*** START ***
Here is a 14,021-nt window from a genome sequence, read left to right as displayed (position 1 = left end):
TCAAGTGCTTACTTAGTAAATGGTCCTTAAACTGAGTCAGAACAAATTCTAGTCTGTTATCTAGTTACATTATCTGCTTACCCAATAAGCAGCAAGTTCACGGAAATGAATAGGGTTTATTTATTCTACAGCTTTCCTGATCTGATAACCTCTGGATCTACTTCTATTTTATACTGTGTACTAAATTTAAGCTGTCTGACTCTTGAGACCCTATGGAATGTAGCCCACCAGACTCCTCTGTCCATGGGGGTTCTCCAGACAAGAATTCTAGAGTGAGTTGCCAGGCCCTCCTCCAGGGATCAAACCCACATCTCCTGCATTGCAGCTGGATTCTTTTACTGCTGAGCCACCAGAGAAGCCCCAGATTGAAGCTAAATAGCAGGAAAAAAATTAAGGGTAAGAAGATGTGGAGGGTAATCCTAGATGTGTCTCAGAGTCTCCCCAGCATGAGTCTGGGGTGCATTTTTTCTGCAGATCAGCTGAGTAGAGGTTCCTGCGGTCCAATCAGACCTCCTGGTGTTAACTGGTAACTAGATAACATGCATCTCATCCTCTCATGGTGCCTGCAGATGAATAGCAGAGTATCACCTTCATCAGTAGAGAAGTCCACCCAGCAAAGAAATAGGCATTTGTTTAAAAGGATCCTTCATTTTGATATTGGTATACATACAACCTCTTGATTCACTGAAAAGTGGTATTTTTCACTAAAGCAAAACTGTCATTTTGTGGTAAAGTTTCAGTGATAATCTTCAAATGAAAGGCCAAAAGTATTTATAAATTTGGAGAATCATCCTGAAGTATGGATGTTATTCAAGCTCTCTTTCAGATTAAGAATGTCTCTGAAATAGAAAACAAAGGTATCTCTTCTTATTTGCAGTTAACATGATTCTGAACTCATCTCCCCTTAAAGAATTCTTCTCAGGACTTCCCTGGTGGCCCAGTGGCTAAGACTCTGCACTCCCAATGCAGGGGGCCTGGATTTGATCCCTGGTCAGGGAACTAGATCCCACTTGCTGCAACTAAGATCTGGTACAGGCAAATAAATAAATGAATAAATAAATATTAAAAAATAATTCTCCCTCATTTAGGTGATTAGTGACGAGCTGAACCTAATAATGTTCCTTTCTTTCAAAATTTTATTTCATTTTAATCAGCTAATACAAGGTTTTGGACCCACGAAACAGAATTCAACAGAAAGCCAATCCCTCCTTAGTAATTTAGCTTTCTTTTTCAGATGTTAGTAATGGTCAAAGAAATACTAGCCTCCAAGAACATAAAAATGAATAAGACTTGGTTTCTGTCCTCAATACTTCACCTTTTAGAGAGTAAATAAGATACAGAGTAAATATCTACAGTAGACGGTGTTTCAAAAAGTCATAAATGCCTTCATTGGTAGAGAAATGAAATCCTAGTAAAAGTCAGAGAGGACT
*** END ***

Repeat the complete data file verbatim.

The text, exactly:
Here is a 14,021-nt window from a genome sequence, read left to right as displayed (position 1 = left end):
TCAAGTGCTTACTTAGTAAATGGTCCTTAAACTGAGTCAGAACAAATTCTAGTCTGTTATCTAGTTACATTATCTGCTTACCCAATAAGCAGCAAGTTCACGGAAATGAATAGGGTTTATTTATTCTACAGCTTTCCTGATCTGATAACCTCTGGATCTACTTCTATTTTATACTGTGTACTAAATTTAAGCTGTCTGACTCTTGAGACCCTATGGAATGTAGCCCACCAGACTCCTCTGTCCATGGGGGTTCTCCAGACAAGAATTCTAGAGTGAGTTGCCAGGCCCTCCTCCAGGGATCAAACCCACATCTCCTGCATTGCAGCTGGATTCTTTTACTGCTGAGCCACCAGAGAAGCCCCAGATTGAAGCTAAATAGCAGGAAAAAAATTAAGGGTAAGAAGATGTGGAGGGTAATCCTAGATGTGTCTCAGAGTCTCCCCAGCATGAGTCTGGGGTGCATTTTTTCTGCAGATCAGCTGAGTAGAGGTTCCTGCGGTCCAATCAGACCTCCTGGTGTTAACTGGTAACTAGATAACATGCATCTCATCCTCTCATGGTGCCTGCAGATGAATAGCAGAGTATCACCTTCATCAGTAGAGAAGTCCACCCAGCAAAGAAATAGGCATTTGTTTAAAAGGATCCTTCATTTTGATATTGGTATACATACAACCTCTTGATTCACTGAAAAGTGGTATTTTTCACTAAAGCAAAACTGTCATTTTGTGGTAAAGTTTCAGTGATAATCTTCAAATGAAAGGCCAAAAGTATTTATAAATTTGGAGAATCATCCTGAAGTATGGATGTTATTCAAGCTCTCTTTCAGATTAAGAATGTCTCTGAAATAGAAAACAAAGGTATCTCTTCTTATTTGCAGTTAACATGATTCTGAACTCATCTCCCCTTAAAGAATTCTTCTCAGGACTTCCCTGGTGGCCCAGTGGCTAAGACTCTGCACTCCCAATGCAGGGGGCCTGGATTTGATCCCTGGTCAGGGAACTAGATCCCACTTGCTGCAACTAAGATCTGGTACAGGCAAATAAATAAATGAATAAATAAATATTAAAAAATAATTCTCCCTCATTTAGGTGATTAGTGACGAGCTGAACCTAATAATGTTCCTTTCTTTCAAAATTTTATTTCATTTTAATCAGCTAATACAAGGTTTTGGACCCACGAAACAGAATTCAACAGAAAGCCAATCCCTCCTTAGTAATTTAGCTTTCTTTTTCAGATGTTAGTAATGGTCAAAGAAATACTAGCCTCCAAGAACATAAAAATGAATAAGACTTGGTTTCTGTCCTCAATACTTCACCTTTTAGAGAGTAAATAAGATACAGAGTAAATATCTACAGTAGACGGTGTTTCAAAAAGTCATAAATGCCTTCATTGGTAGAGAAATGAAATCCTAGTAAAAGTCAGAGAGGACT